Selection Criteria. Randomized controlled trials of at least 12 weeks’ duration that compared alpha-glucosidase inhibitor monotherapy in patients with type 2 diabetes with any other intervention and that included at least one of the following outcomes: mortality, morbidity, quality of life, glycemic control, lipids, insulin levels, body weight, adverse events.
Data Collection and Analysis. Two reviewers read all abstracts, assessed quality, and extracted data independently. Discrepancies were resolved by consensus or by the judgment of a third reviewer. A statistician checked all extracted data entrance in the database. The reviewers attempted to contact all authors for data clarification.
Primary Results. The review included 41 trials (8,130 participants); 30 investigated acarbose, seven miglitol, and one voglibose [not available in the United States], and three trials compared alpha-glucosidase inhibitors. Study duration was 24 weeks in most cases and only two studies lasted amply longer than one year. The reviewers found few data on mortality, morbidity, and quality of life. Acarbose had a clear effect on glycemic control compared with placebo: glycated hemoglobin −0.8 percent (95% confidence interval [CI], −0.9 to −0.7), fasting blood glucose −1.1 mmol per L (95% CI, −1.4 to −0.9), postload blood glucose −2.3 mmol per L (95% CI, −2.7 to −1.9). The effect on glycated hemoglobin by acarbose was not dose dependent. The reviewers found a decreasing effect on postload insulin and no clinically relevant effects on lipids or body weight. Adverse effects were mostly of gastrointestinal origin and dose dependent. Compared with sulfonylurea, acarbose decreased fasting and postload insulin levels by −24.8 pmol per L (95% CI, −43.3 to −6.3) and −133.2 pmol per L (95% CI, −184.5 to −81.8), respectively, and acarbose caused more adverse effects.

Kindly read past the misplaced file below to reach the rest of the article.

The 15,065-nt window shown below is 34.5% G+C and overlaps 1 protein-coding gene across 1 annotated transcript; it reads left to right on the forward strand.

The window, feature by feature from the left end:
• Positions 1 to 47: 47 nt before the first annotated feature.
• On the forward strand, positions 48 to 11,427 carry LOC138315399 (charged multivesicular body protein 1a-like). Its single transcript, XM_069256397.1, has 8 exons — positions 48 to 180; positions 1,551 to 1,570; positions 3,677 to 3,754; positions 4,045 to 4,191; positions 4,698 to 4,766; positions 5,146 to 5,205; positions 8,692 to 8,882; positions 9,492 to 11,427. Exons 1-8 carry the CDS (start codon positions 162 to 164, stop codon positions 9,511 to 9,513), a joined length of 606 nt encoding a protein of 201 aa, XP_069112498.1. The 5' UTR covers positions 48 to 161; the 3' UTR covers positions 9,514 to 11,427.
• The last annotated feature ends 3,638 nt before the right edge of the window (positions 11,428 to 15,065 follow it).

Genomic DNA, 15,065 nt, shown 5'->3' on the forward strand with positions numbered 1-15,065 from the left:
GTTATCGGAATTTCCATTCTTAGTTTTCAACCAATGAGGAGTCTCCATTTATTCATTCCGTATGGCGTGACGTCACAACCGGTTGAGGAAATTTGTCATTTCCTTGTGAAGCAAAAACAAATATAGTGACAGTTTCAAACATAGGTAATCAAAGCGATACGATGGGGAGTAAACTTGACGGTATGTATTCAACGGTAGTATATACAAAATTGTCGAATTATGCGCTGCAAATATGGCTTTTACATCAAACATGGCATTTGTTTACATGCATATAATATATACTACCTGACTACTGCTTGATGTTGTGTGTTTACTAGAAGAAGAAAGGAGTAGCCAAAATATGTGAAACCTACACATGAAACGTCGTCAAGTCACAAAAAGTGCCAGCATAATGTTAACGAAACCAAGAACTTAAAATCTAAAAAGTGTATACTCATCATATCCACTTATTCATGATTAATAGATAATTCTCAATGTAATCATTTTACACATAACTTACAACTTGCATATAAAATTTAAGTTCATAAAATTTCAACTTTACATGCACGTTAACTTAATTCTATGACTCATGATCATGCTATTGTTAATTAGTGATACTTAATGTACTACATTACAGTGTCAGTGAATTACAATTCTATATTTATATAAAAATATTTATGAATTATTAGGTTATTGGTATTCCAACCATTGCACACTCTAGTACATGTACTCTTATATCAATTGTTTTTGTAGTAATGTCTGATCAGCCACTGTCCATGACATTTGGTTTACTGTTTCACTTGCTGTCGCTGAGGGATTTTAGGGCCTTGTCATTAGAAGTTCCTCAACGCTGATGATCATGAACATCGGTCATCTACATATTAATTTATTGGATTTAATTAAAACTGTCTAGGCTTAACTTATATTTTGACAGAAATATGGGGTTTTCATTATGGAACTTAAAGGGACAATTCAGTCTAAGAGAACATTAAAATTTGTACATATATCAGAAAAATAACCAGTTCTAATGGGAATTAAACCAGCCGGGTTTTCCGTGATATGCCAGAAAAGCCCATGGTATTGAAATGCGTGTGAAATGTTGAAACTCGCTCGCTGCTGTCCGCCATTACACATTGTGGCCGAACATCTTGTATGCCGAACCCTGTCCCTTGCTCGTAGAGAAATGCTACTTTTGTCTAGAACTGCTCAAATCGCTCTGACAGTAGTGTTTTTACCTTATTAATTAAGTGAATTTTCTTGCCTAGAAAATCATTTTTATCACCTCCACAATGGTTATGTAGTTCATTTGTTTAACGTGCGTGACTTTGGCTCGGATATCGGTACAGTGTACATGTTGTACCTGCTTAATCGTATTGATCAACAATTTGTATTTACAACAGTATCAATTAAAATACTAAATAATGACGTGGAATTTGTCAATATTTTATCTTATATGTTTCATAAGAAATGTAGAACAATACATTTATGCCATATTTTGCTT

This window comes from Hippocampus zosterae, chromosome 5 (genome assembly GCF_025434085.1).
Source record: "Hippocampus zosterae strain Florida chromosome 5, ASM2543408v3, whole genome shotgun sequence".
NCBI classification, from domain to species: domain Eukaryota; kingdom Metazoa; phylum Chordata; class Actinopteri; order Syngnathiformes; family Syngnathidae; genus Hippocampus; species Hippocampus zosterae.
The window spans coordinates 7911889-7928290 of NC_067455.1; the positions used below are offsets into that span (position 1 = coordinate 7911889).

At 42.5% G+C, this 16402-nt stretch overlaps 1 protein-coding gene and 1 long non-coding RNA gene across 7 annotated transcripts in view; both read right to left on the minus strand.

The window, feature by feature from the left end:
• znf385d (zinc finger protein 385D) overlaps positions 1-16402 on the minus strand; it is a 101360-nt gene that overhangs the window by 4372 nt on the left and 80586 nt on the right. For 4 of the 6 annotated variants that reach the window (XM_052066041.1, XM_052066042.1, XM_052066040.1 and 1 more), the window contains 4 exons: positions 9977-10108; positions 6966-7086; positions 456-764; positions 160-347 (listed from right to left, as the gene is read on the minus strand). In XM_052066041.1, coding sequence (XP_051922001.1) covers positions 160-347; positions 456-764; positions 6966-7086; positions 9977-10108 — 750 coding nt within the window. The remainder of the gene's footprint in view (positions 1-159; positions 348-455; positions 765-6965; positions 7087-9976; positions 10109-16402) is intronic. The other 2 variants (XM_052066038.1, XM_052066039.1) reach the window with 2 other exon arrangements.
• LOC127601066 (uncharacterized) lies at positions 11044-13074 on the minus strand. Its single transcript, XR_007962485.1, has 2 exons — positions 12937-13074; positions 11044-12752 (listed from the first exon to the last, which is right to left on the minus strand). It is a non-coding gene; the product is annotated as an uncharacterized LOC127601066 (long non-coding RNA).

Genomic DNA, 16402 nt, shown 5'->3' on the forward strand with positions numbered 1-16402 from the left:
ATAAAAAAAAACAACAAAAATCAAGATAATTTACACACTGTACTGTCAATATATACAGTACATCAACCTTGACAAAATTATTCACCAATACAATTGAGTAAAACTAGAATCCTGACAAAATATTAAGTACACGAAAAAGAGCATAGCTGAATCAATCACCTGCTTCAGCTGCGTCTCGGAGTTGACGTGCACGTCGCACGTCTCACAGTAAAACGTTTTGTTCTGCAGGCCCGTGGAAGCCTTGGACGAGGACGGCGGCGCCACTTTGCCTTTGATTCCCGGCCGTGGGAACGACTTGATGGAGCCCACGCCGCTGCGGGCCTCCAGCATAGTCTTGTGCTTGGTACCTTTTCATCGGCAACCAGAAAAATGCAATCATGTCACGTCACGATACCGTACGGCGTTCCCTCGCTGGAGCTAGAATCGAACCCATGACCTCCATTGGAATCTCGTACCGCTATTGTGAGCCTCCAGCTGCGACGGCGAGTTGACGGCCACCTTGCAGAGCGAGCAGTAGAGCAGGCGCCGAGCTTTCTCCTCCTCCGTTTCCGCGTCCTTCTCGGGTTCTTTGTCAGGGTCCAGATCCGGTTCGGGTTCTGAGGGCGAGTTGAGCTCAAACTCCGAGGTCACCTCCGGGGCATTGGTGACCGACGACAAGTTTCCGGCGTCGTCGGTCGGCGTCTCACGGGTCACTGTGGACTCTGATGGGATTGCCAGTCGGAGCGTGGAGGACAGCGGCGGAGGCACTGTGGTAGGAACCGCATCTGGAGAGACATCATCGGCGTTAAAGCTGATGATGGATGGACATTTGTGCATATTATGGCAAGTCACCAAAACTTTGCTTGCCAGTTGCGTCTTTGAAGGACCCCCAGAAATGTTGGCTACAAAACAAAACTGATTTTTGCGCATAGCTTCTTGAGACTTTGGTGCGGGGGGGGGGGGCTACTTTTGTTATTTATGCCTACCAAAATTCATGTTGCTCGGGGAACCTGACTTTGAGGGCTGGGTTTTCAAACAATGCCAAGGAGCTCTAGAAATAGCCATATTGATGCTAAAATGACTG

Reviewers’ Conclusions. It remains unclear whether alpha-glucosidase inhibitors influence mortality or morbidity in patients with type 2 diabetes. Alpha-glucosidase inhibitors have a significant effect on glycemic control and insulin levels, but no statistically significant effect on lipids and body weight. These effects are less sure when alpha-glucosidase inhibitors are used for a longer duration. Acarbose dosages higher than 50 mg three times daily offer no additional effect on glycated hemoglobin and cause more adverse effects. Compared with sulfonylurea, alpha-glucosidase inhibitors lower fasting and postload insulin levels and have an inferior profile regarding glycemic control and adverse effects.
These summaries have been derived from Cochrane reviews published in the Cochrane Database of SystematicReviews in the Cochrane Library. Their content has, as far as possible, been checked with the authors of the originalreviews, but the summaries should not be regarded as an official product of the Cochrane Collaboration; minorediting changes have been made to the text (http://www.cochrane.org).
REFERENCESshow all references
1. Van de Laar FA, Lucassen PL, Akkermans RP, Van de Lisdonk EH, Rutten GE, Van Weel C. Alphaglucosidase inhibitors for type 2 diabetes mellitus. Cochrane Database Syst Rev. 2005;(2):CD003639....
2. IDF Clinical Guidelines Task Force. Global guideline for type 2 diabetes. Brussels: International Diabetes Federation, 2005.
3. Inzucchi SE. Oral antihyperglycemic therapy for type 2 diabetes: scientific review. JAMA. 2002;287:360–72.
4. Holman RR, Cull CA, Turner RC. A randomized double-blind trial of acarbose in type 2 diabetes shows improved glycemic control over 3 years (U.K. Prospective Diabetes Study 44) [published correction appears in Diabetes Care 1999;22:1922]. Diabetes Care. 1999;22:960–4.
5. U. K. Prospective Diabetes Study Group. Effect of intensive blood-glucose control with metformin on complications in overweight patients with type 2 diabetes (U.K. Prospective Diabetes Study 34) [published correction appears in Lancet 1998;352:1557]. Lancet. 1998;352:854–65.
The Cochrane Abstract is a summary of a review from the Cochrane Library. It is accompanied by an interpretation that will help clinicians put evidence into practice. Dan Brewer, M.D., presents a clinical scenario and question based on the Cochrane Abstract, followed by an evidence-based answer and a full critique of the review.
Copyright © 2006 by the American Academy of Family Physicians.